Station Casino Workers Gamble On Unionization

A bad labor market isn't usually considered a good time to unionize. But in Las Vegas, where unemployment runs around 14 percent, workers at Station Casinos are organizing. They say they were driven to it by a sense of "we're next" after watching too many co-workers get laid off. The company says workers are taking advantage of its financial troubles.

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And in other business news, unemployment is hovering at about 14 percent in Las Vegas, and workers at one big casino company are organizing.

Reporter Sarah McBride spoke to an employee who's trying to unionize her coworkers.

SARAH MCBRIDE: Las Vegas cocktail waitress Dawn Vaseur is tallying life's downers. The casino where she works cut her hours and benefits. Her tips are down. Her expenses are up. Over a cup of coffee at the Rancho Town & Country strip mall, she says her savings are almost gone.

Ms. DAWN VASEUR (Waitress): I need my job.

Ms. MCBRIDE: But at the same time, she's doing something she thinks is making her bosses nervous. She's signing up her co-workers to join a union.

Ms. VASEUR: It was to stand up for what I knew was wrong and what I knew was right.

MCBRIDE: Vaseur works for Station Casinos. It's running into financial trouble, filed for Chapter 11 bankruptcy protection in July. Starting last fall, Vaseur saw lots of employees getting fired.

Ms. VASEUR: These are people I know, I've worked with for a long time - and it was pretty shocking to see them lose their jobs.

MCBRIDE: At most big Vegas casinos, workers are part of unions. If they get laid off, the casino follows strict union rules. They have a right to be called back when business picks up, for example. Not at Stations. When she saw long-time co-workers at a casino coffee shop lose their jobs, Vaseur kept thinking one thing...

Ms. VASEUR: We're next.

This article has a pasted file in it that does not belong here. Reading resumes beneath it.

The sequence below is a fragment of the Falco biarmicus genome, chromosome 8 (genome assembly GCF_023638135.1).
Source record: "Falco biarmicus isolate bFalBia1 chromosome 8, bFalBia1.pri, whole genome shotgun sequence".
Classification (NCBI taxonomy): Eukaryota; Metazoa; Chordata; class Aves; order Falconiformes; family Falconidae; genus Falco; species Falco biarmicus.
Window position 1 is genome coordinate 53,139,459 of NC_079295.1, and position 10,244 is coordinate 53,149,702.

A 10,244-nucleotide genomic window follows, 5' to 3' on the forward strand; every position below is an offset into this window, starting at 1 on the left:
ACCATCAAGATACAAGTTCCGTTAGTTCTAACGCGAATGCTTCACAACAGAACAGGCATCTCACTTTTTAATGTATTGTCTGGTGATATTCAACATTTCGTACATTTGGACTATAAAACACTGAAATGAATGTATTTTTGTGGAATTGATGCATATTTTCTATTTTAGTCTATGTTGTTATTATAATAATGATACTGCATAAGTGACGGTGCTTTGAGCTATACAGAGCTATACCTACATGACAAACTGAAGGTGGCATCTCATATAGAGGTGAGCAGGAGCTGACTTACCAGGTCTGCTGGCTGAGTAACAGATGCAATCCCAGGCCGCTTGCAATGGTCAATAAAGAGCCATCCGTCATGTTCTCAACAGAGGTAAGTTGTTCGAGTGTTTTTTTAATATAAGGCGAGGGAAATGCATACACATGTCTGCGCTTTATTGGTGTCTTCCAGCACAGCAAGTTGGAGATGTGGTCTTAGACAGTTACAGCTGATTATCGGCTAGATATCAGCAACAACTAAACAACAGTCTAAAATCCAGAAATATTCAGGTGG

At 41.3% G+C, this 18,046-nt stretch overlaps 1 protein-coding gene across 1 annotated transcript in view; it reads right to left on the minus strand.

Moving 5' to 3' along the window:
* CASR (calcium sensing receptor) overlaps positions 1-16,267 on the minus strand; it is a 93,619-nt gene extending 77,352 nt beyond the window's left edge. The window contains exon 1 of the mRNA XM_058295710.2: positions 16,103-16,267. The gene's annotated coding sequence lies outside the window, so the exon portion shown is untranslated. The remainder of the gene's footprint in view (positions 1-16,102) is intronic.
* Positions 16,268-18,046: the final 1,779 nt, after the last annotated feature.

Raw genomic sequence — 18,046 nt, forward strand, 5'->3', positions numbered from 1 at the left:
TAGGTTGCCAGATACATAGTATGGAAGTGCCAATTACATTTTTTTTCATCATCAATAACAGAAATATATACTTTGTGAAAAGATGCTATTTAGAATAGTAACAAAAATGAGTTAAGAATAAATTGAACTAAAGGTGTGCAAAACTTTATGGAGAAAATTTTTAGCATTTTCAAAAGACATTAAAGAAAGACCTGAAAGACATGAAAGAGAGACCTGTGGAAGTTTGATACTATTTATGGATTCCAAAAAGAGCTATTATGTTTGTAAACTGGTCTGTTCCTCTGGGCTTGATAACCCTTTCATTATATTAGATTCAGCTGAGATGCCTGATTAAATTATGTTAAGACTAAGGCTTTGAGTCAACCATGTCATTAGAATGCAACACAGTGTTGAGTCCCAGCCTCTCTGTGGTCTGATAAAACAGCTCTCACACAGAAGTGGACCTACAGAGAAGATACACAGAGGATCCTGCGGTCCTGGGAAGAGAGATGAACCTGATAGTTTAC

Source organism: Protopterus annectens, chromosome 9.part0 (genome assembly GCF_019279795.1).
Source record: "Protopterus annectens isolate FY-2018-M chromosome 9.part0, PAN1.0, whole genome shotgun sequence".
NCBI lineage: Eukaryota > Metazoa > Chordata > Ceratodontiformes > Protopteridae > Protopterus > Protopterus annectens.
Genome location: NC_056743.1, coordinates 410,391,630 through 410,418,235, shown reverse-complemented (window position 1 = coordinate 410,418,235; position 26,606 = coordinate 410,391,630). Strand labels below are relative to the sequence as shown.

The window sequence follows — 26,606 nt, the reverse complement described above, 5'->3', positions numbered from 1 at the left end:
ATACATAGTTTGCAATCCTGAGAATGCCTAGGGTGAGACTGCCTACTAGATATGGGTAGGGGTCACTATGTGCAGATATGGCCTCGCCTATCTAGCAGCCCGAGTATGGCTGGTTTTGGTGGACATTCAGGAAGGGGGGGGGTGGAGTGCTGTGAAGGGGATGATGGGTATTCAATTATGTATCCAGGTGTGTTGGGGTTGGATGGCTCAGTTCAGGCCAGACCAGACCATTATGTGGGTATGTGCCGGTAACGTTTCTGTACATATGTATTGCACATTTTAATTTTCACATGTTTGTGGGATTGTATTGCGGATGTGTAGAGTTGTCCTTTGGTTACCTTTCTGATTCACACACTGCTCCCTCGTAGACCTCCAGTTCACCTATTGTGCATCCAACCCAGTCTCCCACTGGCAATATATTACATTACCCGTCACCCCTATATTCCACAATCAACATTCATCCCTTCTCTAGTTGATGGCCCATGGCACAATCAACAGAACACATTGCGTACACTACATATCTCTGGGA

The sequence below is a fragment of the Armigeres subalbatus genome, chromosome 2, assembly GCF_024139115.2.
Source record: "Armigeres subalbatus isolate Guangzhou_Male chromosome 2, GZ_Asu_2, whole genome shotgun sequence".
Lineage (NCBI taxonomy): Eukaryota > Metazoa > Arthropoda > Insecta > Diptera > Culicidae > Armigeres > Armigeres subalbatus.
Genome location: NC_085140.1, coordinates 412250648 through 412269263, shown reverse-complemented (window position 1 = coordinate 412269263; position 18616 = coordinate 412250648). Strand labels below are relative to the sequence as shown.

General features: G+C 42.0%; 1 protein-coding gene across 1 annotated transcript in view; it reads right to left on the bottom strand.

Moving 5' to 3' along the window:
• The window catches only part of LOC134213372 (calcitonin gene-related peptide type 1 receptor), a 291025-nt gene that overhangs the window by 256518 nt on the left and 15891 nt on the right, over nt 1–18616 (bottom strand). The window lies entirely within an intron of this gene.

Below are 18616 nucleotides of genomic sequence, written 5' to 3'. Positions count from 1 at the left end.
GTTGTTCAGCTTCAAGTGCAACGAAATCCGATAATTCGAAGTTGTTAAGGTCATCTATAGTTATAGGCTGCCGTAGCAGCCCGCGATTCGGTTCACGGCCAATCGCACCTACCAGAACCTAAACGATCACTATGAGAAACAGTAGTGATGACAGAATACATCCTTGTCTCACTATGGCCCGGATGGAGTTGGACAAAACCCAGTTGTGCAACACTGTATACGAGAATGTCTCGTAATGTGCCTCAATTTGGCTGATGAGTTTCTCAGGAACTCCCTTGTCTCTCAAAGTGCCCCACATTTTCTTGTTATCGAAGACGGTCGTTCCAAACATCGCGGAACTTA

(Soundbite of laughter)

MCBRIDE: Back in February, one of Vegas' biggest unions asked Vaseur to help organize her fellow workers. Now she goes into work every day wearing her Culinary Union badge.

Harley Shaiken's a labor economist at the University of California, Berkeley. He says organizing during downturns has a long history.

Professor HARLEY SHAIKEN (Labor Economist, University of California, Berkeley): The birth of the modern labor movement really took place in the midst of the Great Depression, during the 1930s. That was far from ideal. In fact, it was a devastating time.

MCBRIDE: Government legislation played a role in that, and like today, employees were motivated by seeing the dire situation of some of their co-workers. Right now, big union organizing efforts are going on around the country. Thousands of airport security officers are trying to unionize. So are thousands of employees at Delta Airlines. But organizing can be unpleasant.

Dawn Vaseur says she's been harassed and that management puts down the union in the middle of employee meetings.

Ms. VASEUR: And I have to stand up and say you can't do that. It's against the law. And they told me shut up and sit down. That's terrible.

(Soundbite of crying)

MCBRIDE: And then what do you do?

Ms. VASEUR: You stand up and you voice your opinion, because those workers, they're watching. If you show that you're weak and that you can't take it, they're never going to sign. You got to show you got some guts.

Ms. LORI NELSON (Spokesperson, Station Casino): We are not an anti-union company. We're pro-employee.

MCBRIDE: That's Lori Nelson. She's a spokeswoman for Stations, the company where Dawn Vaseur works.

Ms. NELSON: We absolutely respect our employees' rights to be represented by a union if that's what they choose to do.

MCBRIDE: Nelson says Stations doesn't tolerate illegal or inappropriate behavior by its managers. But she also says, by organizing 10 casinos now, the union is taking advantage of Stations' weak finances.

Ms. NELSON: They're using the opportunity of our company going through a restructuring to intimidate and harass our employees and encourage them to join.

MCBRIDE: The union won't say how many Stations employees it's signed up. It's going for 6,000 of them. Once it gets more than half, it can approach Stations management to start negotiating a union contract.

For NPR News, I'm Sarah McBride.

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